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Cultivating Self-Respect

Respecting yourself can be challenging to practice if you are a people-pleaser. The fear of saying ‘no’ can keep you stuck in a cycle of neglecting your needs and giving into things that don’t serve you a productive purpose. When you let others take advantage of you, it can damage your self-esteem and lead to increased anxiety, depression, and strained relationships.

You can probably identify some examples, like these, in your life where you have wanted to say 'no,' yet felt you couldn't wait for several reasons:

  • Your neighbor asks you to water their plants when they are on vacation. 
  • Your coworker asks you to cover for them in a meeting.
  • Your sibling wants you to plan your mom's birthday again, and you are swamped with work.
  • Your friend begs you to come out two nights in a row. 
  • Your spouse asks you to compete for a task that same day. 

When you practice standing up for what you need, want, or what is fair, it increases your self-respect. On the other hand, when others take advantage of you, whether intentionally or unintentionally, it can lead to a few things: 

  • Feeling anger or resentment toward someone else or yourself.
  • Feeling hopeless reinforces the negative belief that you don't deserve self-respect.

Acting assertively and communicating your needs will help you develop a higher sense of self-esteem and self-respect. But it takes practice, and it's possible. 

woman on laptop drinking coffee


You are a helpful and empathetic person by nature. But, sometimes, you allow people to take advantage of you because you're nice, and standing up for yourself can feel uncomfortable. When you interrupt this pattern and practice boundary setting, you learn to value yourself and your time. Boundaries are integral in the development of self-respect. Here are four steps to developing a strong sense of self-worth and confidence.


Think of a time that you were mistreated or didn't like the outcome of something. What did that feel like? Maybe it was your friend canceling on you at the last minute or the waiter bringing you the wrong food. Think about how this situation made you feel physically and emotionally. Did you want to fix it but didn't know what to say? Were you afraid to say something to get what you deserved or needed? Consider your feelings and thoughts when you recognize someone is taking advantage of your time or kindness. These are important because they can allow you to practice a skill to change the outcome next time. 


Firstly, identify what is important to you. Is it your free time, workouts, alone time, or relaxation? Once you can identify these values, you're one step closer to intentionally carving out time for these things. Secondly, it's essential to understand your bandwidth. Reflect on your energy level and your calendar. How full was your day? Did saying 'yes' to too many things mean your day was too busy? You might look at your week and realize you spent 90% of your week doing things that make you feel trapped or overwhelmed, which leads to feeling anxious. The next time someone asks you for something, practice assessing your time and energy before taking on new responsibilities.   


Pay attention to the more minor things. For example: Was your friend thirty minutes late to meet you? Did your server charge you for two drinks when you only ordered one? Did your boss cancel the check-in meeting you scheduled with them without any communication to reschedule? Notice the things that take advantage of your time, kindness, or money. Be aware of your interactions, and if people begin to make you feel like you are being taken advantage of, then you can act.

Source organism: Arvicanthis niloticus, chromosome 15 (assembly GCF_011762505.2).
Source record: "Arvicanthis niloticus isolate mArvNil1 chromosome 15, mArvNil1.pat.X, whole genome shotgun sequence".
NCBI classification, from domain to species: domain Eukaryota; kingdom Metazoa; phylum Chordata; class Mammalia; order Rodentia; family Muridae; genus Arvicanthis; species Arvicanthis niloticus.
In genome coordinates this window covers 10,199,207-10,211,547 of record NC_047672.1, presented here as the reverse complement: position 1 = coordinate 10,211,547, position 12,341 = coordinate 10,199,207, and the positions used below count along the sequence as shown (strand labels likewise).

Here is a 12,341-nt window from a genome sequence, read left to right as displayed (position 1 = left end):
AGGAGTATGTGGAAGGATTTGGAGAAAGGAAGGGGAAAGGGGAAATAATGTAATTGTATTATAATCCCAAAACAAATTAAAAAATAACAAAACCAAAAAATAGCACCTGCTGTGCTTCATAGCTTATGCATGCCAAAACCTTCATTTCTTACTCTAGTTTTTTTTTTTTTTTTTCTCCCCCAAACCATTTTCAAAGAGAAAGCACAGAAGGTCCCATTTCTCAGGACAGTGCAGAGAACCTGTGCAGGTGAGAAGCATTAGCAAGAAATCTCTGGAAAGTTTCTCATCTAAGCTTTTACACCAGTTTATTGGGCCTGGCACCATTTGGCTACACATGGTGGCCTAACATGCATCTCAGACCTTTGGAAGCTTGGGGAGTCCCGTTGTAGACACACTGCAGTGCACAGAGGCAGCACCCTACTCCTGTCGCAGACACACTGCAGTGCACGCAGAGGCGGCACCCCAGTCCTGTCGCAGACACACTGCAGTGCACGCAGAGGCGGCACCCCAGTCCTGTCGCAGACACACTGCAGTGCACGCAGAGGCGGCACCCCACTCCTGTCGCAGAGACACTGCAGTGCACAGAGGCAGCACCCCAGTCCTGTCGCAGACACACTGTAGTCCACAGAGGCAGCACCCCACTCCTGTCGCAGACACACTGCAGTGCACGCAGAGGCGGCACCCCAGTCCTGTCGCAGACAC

A simple check-in with yourself can help determine if your needs are being met. So here are a few questions to ask yourself: 

  • How do I feel about this? 
  • Am I comfortable doing what is being asked of me? 
  • Is there something else I need to feel better or allow me to get what I need/want? 

Practice being respectful and polite when asking for what you want or communicating what you need. Here are some examples:

  • Thanks for asking, but I don't do X.
  • I have other plans that I can't change, and I appreciate you thinking of me. Unfortunately, I won't be available at that time.
  • I'd love to chat, and I only have a few minutes.
  • I don't feel comfortable doing X, but here is a way I would be willing to help. 
  • I wish I could, but there are other things I need to say 'yes' to.

To develop self-respect, you have to practice it. First, you show others how you want to be treated through your actions and words. Then, show them that you are valuable by speaking up and setting firm boundaries. In turn, you will continue to feel more and more self-respect and confidence.

Our unique approach at Shoreside Therapies focuses on guiding people toward unlocking their true potential through therapy and confidence building. You can learn how valuable and respected you should be with strong boundaries. 

It's time for you to take back the reins of your own life, set yourself up for success and become the best version of yourself! Whether it's rebuilding your self-confidence or standing up for yourself - you will learn that no one can define who you are except YOU. We offer a thoughtful and compassionate approach. Book a therapy session today on our website! We look forward to seeing you soon!

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Deva Murphy MSW, LCSW

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Deva Murphy, MSW, LCSW

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1429 N. Prospect Ave
Milwaukee WI, 53202

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